are not prepared to accept the short answer. The Adjustment. I am extremely thankful that about 20 years ago I attended a WEA course on “Planning for Retirement”. The first of a panel of lecturers laid the foundation of a philosophy which has helped tremendously. He surprised in the introduction by saying the title was at fault. His own experience illustrated what he was implying. He planned on retirement a wider scope of reading and at least an extra round of golf each week. Six months before the special day, he was diagnosed as having glaucoma. Prepare. Planning can bring disappointment and stress. Is prepare not another way of emphasizing, go with the flow? I continue to brain-storm the options, hoping to maximize the positives and minimize the negatives. Not always successfully, but when it is possible, it’s extremely satisfying. The degree of sanity I display is enhanced by my interest in non-fiction reading, and enjoyment of classical music. I am a Mozart fan, and appreciate Schubert, Chopin and Mendelssohn. Each week at least one letter goes to a daughter in Darwin. Plus, more importantly, I try in a small way to emulate my 20th century idol, Martin Luther King Jr. One of his pertinent statements: “every man must decide whether he will walk in the light of creative altruism or the darkness of destructive selfishness. This is the judgment. Life’s most persistent and urgent question is, ‘What are you doing for others?’” My involvement with the Respite
Action group, and a much greater time-consuming responsibility on the Eastern Carers’ Support Board of Management bring interest, challenge, satisfaction and, yes, enjoyment. Please do not be misguided into believing I am always on top of things. However I do modestly believe I experience more highs than lows. One real “battle ground” was to accept what was for me, sheer disappointment in the type of responses displayed by some members of our family. Wanting to remember their mother as she “was”. An only sister claiming the same reason for not visiting. I was feeling too much anger and disappointment for my own good, so surrendered to them the right to “do their own thing”. The other was an even more difficult dilemma. Did I, in the light of our marriage vows, have the right to a relationship? Was I denying the love that I claimed for my wife? Do I suppress my perceived needs? In situations like this, I cynically believe one is damned if one does, and damned if one does not. Only this last week I read in Catherine Cookson’s autobiography; “If your heart tells you it is right, do it. If the head should try and interfere, tell it to mind its own business”. The life of A Relinquished Carer is at least an interesting one. Bill Heath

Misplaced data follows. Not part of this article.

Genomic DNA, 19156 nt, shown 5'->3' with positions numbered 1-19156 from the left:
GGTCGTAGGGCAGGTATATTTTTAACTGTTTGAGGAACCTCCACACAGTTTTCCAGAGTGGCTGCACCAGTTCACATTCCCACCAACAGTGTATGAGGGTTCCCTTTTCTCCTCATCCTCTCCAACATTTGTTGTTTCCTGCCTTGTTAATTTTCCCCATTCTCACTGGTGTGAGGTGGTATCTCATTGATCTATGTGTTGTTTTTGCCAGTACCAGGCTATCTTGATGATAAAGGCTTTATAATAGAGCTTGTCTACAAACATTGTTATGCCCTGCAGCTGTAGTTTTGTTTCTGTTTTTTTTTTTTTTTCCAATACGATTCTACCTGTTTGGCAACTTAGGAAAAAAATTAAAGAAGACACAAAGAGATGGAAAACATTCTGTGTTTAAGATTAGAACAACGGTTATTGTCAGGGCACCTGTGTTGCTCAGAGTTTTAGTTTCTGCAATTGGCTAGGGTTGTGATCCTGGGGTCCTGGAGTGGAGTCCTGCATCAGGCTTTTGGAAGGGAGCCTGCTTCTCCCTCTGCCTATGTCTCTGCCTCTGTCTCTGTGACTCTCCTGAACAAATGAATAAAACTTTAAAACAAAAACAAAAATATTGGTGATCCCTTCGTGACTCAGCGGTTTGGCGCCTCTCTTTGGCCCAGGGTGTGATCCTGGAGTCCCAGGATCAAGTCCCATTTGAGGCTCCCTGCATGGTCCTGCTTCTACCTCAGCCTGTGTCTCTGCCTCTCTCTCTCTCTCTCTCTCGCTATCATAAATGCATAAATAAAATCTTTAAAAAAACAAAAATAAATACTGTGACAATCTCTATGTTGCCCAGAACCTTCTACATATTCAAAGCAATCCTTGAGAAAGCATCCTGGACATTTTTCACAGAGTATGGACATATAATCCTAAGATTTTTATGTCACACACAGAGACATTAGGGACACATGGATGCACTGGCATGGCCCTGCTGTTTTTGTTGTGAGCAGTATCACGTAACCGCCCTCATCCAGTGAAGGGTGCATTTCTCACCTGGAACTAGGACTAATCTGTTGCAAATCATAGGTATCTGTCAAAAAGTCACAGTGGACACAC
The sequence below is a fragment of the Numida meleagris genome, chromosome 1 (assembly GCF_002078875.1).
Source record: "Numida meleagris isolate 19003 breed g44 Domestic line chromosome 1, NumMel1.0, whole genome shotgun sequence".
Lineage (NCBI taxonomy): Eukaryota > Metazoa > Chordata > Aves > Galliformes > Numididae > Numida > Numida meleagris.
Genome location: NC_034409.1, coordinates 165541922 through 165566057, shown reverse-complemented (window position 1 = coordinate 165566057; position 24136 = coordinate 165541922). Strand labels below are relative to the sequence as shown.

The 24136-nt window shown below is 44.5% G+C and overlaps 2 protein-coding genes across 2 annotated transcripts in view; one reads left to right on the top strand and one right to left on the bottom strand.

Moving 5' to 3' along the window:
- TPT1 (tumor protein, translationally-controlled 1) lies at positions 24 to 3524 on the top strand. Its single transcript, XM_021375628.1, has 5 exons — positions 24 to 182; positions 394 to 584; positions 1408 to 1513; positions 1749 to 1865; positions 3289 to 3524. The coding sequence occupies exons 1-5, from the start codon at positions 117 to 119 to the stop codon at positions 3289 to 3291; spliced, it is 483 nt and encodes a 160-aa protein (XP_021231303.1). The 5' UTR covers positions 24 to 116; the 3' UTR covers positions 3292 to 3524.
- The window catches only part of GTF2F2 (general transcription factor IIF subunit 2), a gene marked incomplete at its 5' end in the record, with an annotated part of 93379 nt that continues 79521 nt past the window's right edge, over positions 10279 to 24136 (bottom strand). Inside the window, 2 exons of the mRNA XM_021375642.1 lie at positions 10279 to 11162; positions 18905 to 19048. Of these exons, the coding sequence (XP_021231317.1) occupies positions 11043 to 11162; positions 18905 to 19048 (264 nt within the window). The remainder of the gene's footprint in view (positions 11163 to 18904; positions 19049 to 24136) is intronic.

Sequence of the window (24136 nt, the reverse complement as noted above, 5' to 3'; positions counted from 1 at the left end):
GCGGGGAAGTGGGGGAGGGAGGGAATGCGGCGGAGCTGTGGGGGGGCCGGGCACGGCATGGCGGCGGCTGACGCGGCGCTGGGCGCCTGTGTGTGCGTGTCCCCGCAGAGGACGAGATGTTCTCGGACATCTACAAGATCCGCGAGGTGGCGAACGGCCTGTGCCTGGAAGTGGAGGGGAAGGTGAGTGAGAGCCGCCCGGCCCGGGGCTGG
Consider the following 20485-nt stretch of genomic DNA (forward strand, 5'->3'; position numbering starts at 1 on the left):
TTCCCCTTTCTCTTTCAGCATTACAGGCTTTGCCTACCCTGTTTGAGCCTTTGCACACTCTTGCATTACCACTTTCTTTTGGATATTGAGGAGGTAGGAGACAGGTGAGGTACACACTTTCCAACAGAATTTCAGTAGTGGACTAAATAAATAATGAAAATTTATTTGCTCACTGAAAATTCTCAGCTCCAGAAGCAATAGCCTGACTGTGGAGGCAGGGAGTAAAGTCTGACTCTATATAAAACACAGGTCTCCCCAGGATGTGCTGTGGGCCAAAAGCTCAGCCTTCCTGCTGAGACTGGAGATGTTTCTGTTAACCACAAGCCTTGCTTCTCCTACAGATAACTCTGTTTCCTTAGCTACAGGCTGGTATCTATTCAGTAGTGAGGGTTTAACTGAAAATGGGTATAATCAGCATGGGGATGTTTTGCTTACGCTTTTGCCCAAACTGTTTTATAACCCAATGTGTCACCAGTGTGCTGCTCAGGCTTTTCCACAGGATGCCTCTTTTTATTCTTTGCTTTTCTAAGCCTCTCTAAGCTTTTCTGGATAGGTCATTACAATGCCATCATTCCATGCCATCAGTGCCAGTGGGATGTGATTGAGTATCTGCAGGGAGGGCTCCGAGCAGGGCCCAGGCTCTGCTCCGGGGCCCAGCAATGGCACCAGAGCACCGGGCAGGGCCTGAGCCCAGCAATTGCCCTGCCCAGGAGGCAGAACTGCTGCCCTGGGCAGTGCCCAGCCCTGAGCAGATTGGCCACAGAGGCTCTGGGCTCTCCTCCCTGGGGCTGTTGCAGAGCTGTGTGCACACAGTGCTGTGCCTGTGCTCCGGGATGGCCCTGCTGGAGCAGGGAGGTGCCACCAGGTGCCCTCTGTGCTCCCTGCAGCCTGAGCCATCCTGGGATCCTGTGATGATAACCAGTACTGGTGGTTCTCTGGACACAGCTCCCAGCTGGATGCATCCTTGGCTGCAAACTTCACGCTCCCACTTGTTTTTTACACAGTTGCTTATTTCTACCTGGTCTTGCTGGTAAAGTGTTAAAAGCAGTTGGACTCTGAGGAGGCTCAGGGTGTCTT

ChemCert Course EXPRESSIONS OF INTEREST Where:
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When: WEDNESDAY 23 SEPTEMBER 2009
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MURRAY BRIDGE COUNTRY MUSIC CLUB Proudly presents Good Company, Sunday August 23rd, 11:00 am - 4:00 pm, Imperial Football Club, Johnstone Park. Members $5.00, non-members $7.00. Lunch available. Trading Table, Raffle, Dancing. All welcome. Contact Brian 8535 4317.
Mannum Mag Online http://sites.google.com/site/mannumcommunitymagazine/ Here you can: • Download colour versions of Mannum Mag in Adobe® PDF format. • Scroll through photograph albums. • Check the Mannum Event Calendar. To add an event, email the Mannum Mag Editor with the details (description, location, date, time and cost). • Use the article related “gadgets” - e.g. Moon phases or a daily recipe. • Follow the links to other Mannum related web sites. Send comments to: firstname.lastname@example.org